The European Central Bank should raise interest rates in July to stop high inflation becoming entrenched, German Bundesbank chief Joachim Nagel said on Tuesday, joining an already long line of policymakers calling for quick rate moves.
With inflation soaring to a record high 7.5% in the 19-nation euro currency zone last month, policymakers are increasingly advocating a rapid unwinding of stimulus, and several, including ECB board member Isabel Schnabel, have made the case for a rate hike already in July.
Nagel, a newcomer to the ECB Governing Council, said that the ECB should end bond purchases at the end of June and then lift deposit rate at its following meeting, while he played down concerns about rising borrowing costs for indebted countries.
“If both the incoming data and our new projection confirm this view in June, I will advocate a first step (towards) normalising ECB interest rates in July,” Nagel said in a speech at a conference hosted by the Bundesbank.
A July hike to the ECB’s deposit rate, currently at a record low -0.5% after eight years in negative territory, would be a remarkable turnaround for the ECB.
Just a few months ago the bank said that such a move was “highly unlikely” and now some, including French central bank chief Francois Villeroy de Galhau, are calling for rates to rise back into positive territory this year, which would probably require three separate, 25 basis point increases.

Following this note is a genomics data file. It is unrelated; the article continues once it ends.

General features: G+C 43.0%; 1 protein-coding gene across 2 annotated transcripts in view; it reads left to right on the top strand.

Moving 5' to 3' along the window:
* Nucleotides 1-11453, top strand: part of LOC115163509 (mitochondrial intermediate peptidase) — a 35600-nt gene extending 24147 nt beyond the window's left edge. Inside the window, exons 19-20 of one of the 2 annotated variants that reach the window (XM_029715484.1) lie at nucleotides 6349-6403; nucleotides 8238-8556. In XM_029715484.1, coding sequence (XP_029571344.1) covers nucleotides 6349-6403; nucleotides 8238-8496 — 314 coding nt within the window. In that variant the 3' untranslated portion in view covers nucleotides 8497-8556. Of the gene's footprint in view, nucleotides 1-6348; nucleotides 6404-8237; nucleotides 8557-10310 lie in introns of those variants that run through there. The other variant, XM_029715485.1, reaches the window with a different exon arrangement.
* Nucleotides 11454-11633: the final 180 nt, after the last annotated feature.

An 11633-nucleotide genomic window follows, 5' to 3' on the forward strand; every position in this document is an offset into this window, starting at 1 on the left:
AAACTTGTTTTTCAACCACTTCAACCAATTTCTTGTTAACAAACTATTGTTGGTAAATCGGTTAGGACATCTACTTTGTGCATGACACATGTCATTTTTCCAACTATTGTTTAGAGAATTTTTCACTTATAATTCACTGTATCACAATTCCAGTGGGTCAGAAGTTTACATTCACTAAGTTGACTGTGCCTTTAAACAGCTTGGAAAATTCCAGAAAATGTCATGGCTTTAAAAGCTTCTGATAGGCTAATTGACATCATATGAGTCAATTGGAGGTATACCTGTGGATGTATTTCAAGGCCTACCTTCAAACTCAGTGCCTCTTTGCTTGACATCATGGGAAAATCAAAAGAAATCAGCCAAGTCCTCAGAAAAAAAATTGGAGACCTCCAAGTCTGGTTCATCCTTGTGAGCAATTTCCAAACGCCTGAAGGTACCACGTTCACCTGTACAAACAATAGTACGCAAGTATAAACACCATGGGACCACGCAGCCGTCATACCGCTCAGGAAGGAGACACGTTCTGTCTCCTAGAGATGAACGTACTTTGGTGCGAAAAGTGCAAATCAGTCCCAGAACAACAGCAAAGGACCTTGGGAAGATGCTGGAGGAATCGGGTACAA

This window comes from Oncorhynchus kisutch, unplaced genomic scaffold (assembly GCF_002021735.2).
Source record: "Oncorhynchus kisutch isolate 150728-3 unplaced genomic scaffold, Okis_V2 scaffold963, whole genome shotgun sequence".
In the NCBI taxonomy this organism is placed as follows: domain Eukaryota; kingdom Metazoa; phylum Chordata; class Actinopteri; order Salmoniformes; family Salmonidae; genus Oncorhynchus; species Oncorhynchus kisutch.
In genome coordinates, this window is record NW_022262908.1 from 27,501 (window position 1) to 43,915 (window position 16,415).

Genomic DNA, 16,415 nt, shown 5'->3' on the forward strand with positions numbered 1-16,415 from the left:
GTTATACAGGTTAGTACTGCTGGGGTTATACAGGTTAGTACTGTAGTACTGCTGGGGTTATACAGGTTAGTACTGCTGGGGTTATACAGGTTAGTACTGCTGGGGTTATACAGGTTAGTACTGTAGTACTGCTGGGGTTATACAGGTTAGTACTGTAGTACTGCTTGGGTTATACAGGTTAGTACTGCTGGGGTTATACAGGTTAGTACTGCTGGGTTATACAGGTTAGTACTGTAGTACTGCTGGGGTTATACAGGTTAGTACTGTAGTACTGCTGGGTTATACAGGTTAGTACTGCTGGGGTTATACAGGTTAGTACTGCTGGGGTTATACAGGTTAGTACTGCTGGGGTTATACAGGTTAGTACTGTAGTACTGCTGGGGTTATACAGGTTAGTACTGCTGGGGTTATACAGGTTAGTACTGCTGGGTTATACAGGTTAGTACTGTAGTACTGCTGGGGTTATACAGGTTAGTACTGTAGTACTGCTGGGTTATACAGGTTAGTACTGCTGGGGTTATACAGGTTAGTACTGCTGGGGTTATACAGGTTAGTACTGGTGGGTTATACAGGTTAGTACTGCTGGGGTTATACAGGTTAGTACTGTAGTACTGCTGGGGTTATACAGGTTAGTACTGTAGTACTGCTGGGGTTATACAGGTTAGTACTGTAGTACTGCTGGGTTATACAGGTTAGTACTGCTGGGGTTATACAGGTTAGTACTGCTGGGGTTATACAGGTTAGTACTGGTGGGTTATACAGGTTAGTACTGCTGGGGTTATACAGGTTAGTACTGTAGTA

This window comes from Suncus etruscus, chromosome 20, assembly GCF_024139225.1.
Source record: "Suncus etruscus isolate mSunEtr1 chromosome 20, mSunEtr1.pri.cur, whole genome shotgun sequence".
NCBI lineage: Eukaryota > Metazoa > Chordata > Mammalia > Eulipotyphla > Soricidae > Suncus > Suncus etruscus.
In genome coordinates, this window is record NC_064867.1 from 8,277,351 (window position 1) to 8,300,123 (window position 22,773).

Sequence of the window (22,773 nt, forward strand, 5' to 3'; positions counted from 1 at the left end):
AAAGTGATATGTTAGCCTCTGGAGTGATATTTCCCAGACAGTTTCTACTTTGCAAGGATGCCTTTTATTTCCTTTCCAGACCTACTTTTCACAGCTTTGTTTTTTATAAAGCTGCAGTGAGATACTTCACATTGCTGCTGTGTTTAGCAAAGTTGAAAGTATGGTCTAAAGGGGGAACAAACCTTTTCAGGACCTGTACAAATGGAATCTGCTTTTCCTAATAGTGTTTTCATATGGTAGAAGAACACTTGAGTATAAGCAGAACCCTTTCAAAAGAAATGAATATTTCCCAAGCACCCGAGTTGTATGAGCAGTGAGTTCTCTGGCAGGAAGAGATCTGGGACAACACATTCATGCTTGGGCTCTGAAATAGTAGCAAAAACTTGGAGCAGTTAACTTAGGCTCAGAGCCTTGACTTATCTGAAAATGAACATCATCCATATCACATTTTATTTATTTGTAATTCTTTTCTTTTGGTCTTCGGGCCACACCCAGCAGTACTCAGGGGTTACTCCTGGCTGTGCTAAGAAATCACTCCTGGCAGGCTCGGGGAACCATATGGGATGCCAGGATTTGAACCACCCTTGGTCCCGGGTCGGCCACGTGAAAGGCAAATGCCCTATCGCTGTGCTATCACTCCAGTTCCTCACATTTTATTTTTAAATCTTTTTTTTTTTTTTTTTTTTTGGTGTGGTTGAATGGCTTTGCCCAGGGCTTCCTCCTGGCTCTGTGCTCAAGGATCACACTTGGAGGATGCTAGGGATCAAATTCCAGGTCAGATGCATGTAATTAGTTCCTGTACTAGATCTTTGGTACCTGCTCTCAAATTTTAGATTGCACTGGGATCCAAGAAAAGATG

The shift in expectations has become visible on financial markets, with bond yields surging across the board and especially for more indebted countries such as Italy.
This has spurred debate inside the ECB about creating a new tool to rein in the spread between the interest paid by weaker borrowers and safe-haven Germany.
But Nagel said there was no rush to do so and the ECB should now focus on inflation.
“(Bond spreads) will be in the future one of the indicators we have to look at, but today I’m not so sure if we really should address this via a special instrument,” he said in response to a question from the audience.
He added that quick ECB action was needed because a delay would force the bank to be more abrupt later.
“The risk of acting too late is increasing notably. The more inflationary pressures spread, the greater the need for a very strong and abrupt interest rate hike.”
Although inflation is primarily fuelled by soaring energy prices, there is “disturbing evidence” that price growth is gaining momentum and is becoming more widespread, Nagel said.
Wages may not yet be responding but major wage negotiations in Germany, the euro zone’s biggest economy, are not due until the second half of the year and some demands are already very high.
Inflation expectations are also rising, according to various surveys of households and businesses, Nagel added.
“All this suggests that higher inflation rates will prevail in the near future and that inflation expectations could become less anchored,” he said.